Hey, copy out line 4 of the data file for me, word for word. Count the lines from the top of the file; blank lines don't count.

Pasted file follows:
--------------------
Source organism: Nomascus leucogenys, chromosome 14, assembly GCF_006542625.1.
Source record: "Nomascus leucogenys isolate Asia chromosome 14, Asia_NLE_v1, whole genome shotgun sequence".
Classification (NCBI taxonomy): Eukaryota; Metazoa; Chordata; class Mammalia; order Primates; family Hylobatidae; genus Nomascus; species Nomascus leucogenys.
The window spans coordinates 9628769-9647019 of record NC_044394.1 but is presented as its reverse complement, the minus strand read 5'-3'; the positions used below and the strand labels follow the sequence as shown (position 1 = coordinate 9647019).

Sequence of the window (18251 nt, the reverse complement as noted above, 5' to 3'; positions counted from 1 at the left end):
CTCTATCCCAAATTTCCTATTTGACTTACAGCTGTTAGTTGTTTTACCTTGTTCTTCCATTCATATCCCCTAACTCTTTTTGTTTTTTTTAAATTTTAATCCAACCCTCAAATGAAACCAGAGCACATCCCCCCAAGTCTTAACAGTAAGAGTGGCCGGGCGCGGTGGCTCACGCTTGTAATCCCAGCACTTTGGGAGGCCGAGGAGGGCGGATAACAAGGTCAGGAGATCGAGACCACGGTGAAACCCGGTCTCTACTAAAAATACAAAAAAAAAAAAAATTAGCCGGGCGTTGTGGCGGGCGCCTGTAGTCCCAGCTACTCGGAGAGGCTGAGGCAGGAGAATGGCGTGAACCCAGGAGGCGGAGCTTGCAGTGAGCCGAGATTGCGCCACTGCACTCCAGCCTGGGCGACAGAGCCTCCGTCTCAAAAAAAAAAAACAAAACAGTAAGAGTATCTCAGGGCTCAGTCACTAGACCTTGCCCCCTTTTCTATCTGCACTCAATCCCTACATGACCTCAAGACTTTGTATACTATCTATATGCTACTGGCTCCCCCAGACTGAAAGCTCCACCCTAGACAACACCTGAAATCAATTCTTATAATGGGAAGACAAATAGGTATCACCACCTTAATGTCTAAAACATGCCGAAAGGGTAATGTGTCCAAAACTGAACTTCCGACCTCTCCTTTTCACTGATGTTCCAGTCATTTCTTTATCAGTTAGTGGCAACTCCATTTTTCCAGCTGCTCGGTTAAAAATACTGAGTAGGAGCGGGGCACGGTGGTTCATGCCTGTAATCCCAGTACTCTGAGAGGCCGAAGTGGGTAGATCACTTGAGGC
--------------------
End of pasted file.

The window spans coordinates 9628769-9647019 of record NC_044394.1 but is presented as its reverse complement, the minus strand read 5'-3'; the positions used below and the strand labels follow the sequence as shown (position 1 = coordinate 9647019).